Works Cited

Advertising Archives. “Cadbury’s 1980s UK Cocoa Drinking.” Fine Art America. 2013. Web.

Cadbury. “The Story: 1866 An Innovative Processing Technique is Introduced.” The Cadbury Company, UK. Web.

Coe, Sophie D., and Michael D. Coe. The True History of Chocolate. New York: Thames and Hudson, 1996. Kindle edition.

Garland, Leslie. “858.01.14”. The Image File. Web. 2015.

Goody, Jack. “Industrial Food: Towards the Development of a World Cuisine”. Cambridge: Cambridge University Press. 2013 [1982].

Hogarth, William. “File:William Hogarth – A Rake’s Progress – Plate 6 – Scene In A Gaming House.Jpg”. Wikimedia Commons. 1735. Web.

“London’s Chocolate Houses”. The Herb Museum. Web.

Martin, Carla D. “AAS E-119 Lecture 6: Slavery, abolition, and forced labor.” 2016. Lecture.

Osborn, Bob. “Yeovil’s Markets”. The A-to-Z of Yeovil’s History. 2015. Web.

Satre, Lowell. Chocolate on Trial: Slavery, Politics, and the Ethics of Business. Athens: Ohio University Press. 2005.

Z22. “File:Granite Roller and Granite Base of a Conche.jpg”. Wikimedia Commons. 2014.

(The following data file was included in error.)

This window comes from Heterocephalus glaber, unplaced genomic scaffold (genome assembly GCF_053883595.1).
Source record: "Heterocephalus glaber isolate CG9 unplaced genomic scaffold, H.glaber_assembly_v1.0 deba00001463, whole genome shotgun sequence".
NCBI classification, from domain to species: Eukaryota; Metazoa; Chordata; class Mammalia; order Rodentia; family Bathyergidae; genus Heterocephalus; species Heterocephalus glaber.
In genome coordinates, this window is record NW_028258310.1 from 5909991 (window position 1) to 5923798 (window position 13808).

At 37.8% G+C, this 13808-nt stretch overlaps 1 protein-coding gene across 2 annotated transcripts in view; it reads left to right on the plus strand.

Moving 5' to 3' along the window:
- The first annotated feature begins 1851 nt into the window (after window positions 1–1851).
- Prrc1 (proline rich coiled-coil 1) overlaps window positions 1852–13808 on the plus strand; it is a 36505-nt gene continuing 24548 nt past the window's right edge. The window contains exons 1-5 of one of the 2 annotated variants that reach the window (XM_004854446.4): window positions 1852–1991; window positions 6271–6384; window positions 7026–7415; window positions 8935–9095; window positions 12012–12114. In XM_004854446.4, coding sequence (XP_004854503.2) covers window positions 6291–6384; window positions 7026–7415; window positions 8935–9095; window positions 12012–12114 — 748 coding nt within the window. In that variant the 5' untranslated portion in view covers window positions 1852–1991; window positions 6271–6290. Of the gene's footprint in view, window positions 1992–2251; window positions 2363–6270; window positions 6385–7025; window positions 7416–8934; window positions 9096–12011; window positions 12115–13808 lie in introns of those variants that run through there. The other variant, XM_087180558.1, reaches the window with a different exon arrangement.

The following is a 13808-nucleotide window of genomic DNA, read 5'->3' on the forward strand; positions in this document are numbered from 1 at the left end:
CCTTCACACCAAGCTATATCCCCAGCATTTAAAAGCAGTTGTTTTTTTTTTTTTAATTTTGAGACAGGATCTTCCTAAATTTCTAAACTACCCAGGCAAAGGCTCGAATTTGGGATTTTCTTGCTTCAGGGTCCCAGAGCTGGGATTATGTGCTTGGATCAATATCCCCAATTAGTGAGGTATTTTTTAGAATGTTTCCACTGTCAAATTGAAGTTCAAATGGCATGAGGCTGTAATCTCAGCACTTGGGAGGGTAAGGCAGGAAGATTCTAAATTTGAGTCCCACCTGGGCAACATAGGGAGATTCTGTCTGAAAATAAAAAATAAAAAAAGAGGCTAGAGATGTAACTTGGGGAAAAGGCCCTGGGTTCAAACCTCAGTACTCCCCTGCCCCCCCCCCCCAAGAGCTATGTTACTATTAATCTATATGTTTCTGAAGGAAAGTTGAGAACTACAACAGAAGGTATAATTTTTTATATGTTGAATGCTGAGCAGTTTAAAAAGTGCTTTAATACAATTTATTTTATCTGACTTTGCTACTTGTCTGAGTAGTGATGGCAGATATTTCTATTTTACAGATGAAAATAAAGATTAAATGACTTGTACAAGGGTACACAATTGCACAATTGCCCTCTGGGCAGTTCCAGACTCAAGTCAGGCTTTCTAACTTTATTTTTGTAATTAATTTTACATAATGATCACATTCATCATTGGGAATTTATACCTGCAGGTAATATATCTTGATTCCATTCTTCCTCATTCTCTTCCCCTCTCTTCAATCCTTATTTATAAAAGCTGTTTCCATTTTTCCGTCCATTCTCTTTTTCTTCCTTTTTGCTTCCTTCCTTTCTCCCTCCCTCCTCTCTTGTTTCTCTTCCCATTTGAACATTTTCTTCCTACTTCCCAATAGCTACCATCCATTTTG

Chocolate in England: Available to All, Enjoyed by Few

Chocolate was introduced in earnest in England shortly after the British conquest of cacao-producing Jamaica in 1655 (Coe & Coe, 165). Within the next century, drinking of chocolate became increasingly popular in British society, enjoying a rise akin to that of coffee and tea, though perhaps not quite as steep (Loveman). However, though chocolate was ostensibly a drink available to all Englishmen, the aristocratic overtones of chocolate houses based off of their political and leisurely nature meant that in practice chocolate was only a drink of the elites.